And the inhabitants of the earth were made drunk with the wine of her fornication.” This same judgment was pronounced previously in chapter 14. Here, it is actualized. The description also echoes that of the “prophetess, Jezebel, who calls herself a prophetess, and seduces my servants to commit fornication, and to eat things sacrificed to idols.” The allusion is deliberate. In Thyatira, “Jezebel” represented the seductive activity of “Babylon” active already within the “seven churches,” having caused some believers to commit idolatry - (Revelation 2:20, 14:6-8).

She was sitting on a scarlet-colored beast, full of names of blasphemy, having seven heads and ten horns.” This sentence connects “Babylon” to the “beast from the sea” that had “ten horns and seven heads, and upon his heads names of blasphemy,” and to the “Great Red Dragon,” which also had “seven heads and ten horns.That she “sits on the beast” indicates her sway over it. She is closely allied with the “beast” and with the “Dragon” against their common enemy, the “Lamb” and his “saints” - (Revelation 12:3, 13:1).

Here, “blasphemy” or blasphémia more accurately denotes “slander.” Previously, the Jews from the “synagogue of Satan” engaged in “slander” by leveling false charges against the church at Smyrna. Likewise, the mouth given to the “beast from the sea” hurled “slander” against “those who tabernacle in heaven” - (Revelation 2:9, 13:5).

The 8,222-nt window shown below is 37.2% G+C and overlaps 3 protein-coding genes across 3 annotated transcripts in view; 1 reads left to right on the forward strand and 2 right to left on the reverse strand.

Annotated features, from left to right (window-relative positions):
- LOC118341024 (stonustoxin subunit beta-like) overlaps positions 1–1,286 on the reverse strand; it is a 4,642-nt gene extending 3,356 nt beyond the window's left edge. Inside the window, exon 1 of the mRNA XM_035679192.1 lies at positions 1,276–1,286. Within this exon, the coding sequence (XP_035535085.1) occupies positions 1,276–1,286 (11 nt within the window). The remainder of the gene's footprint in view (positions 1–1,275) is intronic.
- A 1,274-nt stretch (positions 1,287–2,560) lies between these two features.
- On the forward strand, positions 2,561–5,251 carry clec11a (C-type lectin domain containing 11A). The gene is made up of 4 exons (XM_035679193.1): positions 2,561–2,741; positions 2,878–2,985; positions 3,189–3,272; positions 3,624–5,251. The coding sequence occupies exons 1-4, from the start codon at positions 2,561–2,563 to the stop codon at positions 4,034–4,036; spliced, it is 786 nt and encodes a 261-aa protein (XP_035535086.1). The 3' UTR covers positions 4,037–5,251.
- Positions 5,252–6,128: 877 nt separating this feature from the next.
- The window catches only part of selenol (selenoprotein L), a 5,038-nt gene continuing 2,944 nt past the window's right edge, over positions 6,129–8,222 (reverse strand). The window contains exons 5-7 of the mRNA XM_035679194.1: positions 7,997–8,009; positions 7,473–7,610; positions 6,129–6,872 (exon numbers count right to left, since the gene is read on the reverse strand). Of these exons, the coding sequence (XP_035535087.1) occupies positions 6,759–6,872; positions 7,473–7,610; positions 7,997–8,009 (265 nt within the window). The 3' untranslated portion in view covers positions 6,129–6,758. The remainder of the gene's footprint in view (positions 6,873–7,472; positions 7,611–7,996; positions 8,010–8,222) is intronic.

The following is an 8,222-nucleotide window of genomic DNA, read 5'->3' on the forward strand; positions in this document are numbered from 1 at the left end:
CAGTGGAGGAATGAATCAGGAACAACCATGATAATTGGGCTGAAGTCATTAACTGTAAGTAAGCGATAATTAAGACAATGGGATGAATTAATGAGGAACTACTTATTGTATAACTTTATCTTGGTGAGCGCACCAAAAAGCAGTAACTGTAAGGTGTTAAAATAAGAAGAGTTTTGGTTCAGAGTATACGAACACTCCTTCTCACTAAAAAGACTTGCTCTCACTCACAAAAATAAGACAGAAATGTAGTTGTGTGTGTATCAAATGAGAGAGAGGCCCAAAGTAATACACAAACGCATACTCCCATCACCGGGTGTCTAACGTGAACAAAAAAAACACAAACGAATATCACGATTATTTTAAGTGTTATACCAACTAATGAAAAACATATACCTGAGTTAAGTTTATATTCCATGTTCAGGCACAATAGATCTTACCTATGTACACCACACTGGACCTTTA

The “blasphemy” of the Harlot refers to her slanderous charges made against the “saints”; most likely, a reference to legal charges made against Christians before civil magistrates.
  • (Revelation 17:3-6) – “And the woman was arrayed with purple and scarlet, and decked with gold and precious stone and pearls, having a cup of gold in her hand, full of abominations and the impurities of her fornication; and upon her forehead a name written, a mystery, Babylon the Great, the mother of the harlots and of the abominations of the earth. And I saw the woman drunk with the blood of the saints, and with the blood of the witnesses of Jesus. And I was astonished when I beheld her, with great astonishment.”

Revelation is beginning to contrast the “Harlot” with the “Bride of Christ,” described later in chapter 21. Unlike the bejeweled “Harlot,” the “wife of the Lamb” is adorned with the glory of God, and “her light was like unto a stone most precious, as it were a jasper stone, clear as crystal.” The “bride of the Lamb” is also identified as the “city,” New Jerusalem, which is made of pure gold with walls adorned with “precious stones,” and in which no “unclean or abominable thing” may enter. But “Babylon” is “full of abominations and the unclean things of her fornication.”

Mystery, Babylon the Great, the mother of harlots and of the abominations of the earth.” In the Greek sentence, “mystery” is in apposition to “name.” It is not part of the “name” inscribed on her forehead. The clause more accurately reads, “a name, a mystery, Babylon the Great.” The Greek term for “mystery” refers to something that is hidden or secret. The angel now unveils this “mystery.”